Republican State Senator Jason Rapert sponsored the legislation. Democratic Governor Mike Beebe vetoed it, but the Republican-dominated Senate and House (which needed only a simple majority) overrode his veto.
The measure bans abortions in Arkansas after a woman's twelfth week of pregnancy (first trimester), when a fetal heartbeat can usually be detected by a standard ultrasound. Rape, incest, danger to the life of the mother, and major fetal conditions are excepted from the rule. The state medical board is to revoke the licenses of physicians who violate the new law, which goes into effect this summer.
Background in American law
The Supreme Court’s 7-to-2 decision in the 1973 Roe v. Wade case affirmed a woman’s right to choose to have an abortion in the United States. However, in 2011 and 2012, state legislators enacted more restrictions on abortion than at any time since the ruling four decades ago.
- Most states (80%) have decided to prohibit abortions at some stage of pregnancy. Until now, 20 weeks (in 10 states) was the earliest accepted time. Oklahoma has the most abortion restrictions; on the other hand, Oregon has none.
- In over half the nation (26 states), only 10% of counties have a physician or group that provides abortions.
- Only seven states have abortion providers in more than half their counties.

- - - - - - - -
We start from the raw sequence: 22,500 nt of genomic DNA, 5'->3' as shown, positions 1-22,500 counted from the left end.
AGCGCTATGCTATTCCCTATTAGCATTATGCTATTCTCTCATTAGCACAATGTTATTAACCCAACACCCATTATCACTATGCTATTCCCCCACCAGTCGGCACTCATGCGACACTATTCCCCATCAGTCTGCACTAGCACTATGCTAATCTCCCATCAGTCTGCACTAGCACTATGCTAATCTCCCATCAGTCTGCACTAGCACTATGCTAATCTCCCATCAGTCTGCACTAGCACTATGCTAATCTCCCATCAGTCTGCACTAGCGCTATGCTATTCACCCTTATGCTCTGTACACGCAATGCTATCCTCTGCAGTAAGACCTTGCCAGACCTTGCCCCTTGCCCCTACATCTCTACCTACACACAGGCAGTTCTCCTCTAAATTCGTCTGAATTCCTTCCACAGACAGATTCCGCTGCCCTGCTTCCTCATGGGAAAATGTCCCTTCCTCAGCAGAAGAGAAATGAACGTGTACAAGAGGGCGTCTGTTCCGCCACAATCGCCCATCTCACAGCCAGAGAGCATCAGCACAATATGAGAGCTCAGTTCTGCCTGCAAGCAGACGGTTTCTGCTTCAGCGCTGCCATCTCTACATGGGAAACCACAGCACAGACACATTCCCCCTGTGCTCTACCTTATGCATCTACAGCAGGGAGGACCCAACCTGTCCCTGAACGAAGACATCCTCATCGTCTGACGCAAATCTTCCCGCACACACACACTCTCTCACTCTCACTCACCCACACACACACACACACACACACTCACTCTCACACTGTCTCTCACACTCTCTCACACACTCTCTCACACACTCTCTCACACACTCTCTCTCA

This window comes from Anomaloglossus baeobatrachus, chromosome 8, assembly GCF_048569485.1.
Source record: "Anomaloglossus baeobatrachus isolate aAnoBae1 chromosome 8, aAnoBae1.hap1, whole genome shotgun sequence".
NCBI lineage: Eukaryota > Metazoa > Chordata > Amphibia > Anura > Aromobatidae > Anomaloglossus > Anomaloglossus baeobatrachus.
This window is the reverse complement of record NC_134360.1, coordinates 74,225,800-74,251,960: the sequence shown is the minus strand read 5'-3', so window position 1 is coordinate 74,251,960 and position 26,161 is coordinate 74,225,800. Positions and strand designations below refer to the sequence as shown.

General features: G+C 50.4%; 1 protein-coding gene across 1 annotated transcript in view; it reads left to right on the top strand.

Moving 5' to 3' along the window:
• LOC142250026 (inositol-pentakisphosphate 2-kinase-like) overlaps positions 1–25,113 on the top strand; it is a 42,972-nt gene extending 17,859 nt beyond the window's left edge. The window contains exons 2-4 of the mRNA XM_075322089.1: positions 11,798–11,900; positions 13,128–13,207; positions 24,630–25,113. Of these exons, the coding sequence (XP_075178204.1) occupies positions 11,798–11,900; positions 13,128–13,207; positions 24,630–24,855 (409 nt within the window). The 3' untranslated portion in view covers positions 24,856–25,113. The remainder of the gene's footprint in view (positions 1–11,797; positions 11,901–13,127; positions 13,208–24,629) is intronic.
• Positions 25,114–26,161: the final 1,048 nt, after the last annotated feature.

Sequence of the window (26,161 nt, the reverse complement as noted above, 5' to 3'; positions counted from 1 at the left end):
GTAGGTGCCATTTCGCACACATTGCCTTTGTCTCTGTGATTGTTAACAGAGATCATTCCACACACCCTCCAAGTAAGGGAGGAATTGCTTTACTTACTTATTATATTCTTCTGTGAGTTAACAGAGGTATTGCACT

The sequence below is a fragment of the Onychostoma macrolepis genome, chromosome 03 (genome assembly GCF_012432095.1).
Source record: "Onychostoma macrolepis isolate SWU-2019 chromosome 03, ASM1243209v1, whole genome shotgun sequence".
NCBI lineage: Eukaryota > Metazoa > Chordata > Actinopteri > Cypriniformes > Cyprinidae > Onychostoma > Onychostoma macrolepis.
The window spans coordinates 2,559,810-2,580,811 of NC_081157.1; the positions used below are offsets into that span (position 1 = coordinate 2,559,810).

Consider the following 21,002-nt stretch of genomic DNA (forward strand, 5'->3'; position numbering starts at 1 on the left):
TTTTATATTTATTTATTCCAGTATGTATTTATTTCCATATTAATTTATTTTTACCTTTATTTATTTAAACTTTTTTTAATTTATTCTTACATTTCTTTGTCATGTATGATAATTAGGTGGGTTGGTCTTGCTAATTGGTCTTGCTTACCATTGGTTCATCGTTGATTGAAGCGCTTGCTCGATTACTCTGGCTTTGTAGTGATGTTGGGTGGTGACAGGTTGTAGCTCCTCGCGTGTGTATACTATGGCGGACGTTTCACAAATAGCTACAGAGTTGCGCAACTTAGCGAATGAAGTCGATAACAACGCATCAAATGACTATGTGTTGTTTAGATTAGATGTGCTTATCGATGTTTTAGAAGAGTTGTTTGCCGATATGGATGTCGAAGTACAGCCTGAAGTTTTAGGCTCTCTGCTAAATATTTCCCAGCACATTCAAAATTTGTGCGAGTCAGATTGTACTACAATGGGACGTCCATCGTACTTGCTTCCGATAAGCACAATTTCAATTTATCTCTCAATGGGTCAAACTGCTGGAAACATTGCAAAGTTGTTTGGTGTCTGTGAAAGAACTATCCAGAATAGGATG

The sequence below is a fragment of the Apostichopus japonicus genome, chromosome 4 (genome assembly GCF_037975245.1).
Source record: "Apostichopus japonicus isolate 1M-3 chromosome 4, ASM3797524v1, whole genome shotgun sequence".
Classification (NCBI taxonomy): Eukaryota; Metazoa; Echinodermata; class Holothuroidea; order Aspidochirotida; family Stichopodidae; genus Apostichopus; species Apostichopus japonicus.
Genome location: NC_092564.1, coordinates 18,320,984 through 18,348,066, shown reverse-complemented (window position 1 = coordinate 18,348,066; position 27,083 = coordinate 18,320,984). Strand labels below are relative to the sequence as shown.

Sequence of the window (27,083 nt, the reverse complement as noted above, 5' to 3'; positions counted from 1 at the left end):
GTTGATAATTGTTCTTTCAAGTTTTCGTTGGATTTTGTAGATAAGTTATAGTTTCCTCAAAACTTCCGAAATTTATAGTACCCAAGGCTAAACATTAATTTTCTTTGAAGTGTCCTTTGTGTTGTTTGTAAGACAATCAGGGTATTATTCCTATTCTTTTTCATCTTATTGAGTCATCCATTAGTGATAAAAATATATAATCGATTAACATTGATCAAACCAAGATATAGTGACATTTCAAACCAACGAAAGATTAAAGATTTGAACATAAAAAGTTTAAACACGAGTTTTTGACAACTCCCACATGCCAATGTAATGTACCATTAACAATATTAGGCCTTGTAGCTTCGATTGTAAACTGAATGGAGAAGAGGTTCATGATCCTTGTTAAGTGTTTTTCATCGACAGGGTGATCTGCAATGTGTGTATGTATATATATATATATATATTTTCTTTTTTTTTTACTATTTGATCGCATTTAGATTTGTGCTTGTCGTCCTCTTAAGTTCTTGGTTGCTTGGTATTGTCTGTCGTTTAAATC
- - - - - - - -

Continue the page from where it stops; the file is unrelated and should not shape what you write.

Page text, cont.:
Who can get abortions, and who can't
More than a million women in the United States have at least one abortion each year. Although it is a woman's right and responsibility to make a fully informed decision about an unplanned pregnancy, opportunities to use those choices remain severely restricted throughout the nation.
"The geography of abortion [now] follows the red and blue political patterning of the states," says Richard Florida of The Atlantic. This is a major reversal of the situation from the 1970s to about 1990, when the National Bureau of Economic Research found that “extensive Republican or Democratic control in a state is uncorrelated with abortion rates."
Across income, education, and occupation, abortion rates relate to the wealth and affluence of states, with the Northeast and West Coast having higher numbers of abortions. Mr. Florida concludes that "women in poorer states with more traditional blue-collar economies face fewer, if any, choices for reproductive health services and must contend with far greater restrictions on their reproductive rights."
The take-home on Arkansas
Governor Beebe said that the Arkansas heartbeat bill "blatantly contradicts" the Supreme Court's take on the U.S. Constitution. He also brought up the potential costs to taxpayers of dealing with legal challenges, such as the one that the American Civil Liberties Union of Arkansas is expected to bring against the state shortly.
Other factors may make the actions of Arkansas less than relevant:
- the Affordable Care Act and its provisions for birth control access,
- recent findings of the Contraceptive CHOICE Project that given knowledge and affordability, two-thirds of women choose more effective and longer-lasting contraceptive options, and
- the use of five-day emergency contraception (Plan B), which protects approximately 15 million American women against unwanted pregnancy each year.
"Barefoot and pregnant"? We'll see.
Based in Chicago, Sandy Dechert has been covering women's health for Examiner.com since the webzine's official startup. She followed the creation and progress of the Affordable Care Act of 2010. Sandy has also reported on birth control, the 2012-2013 influenza epidemic, top women's health news of 2012, and the fungal meningitis outbreaks.
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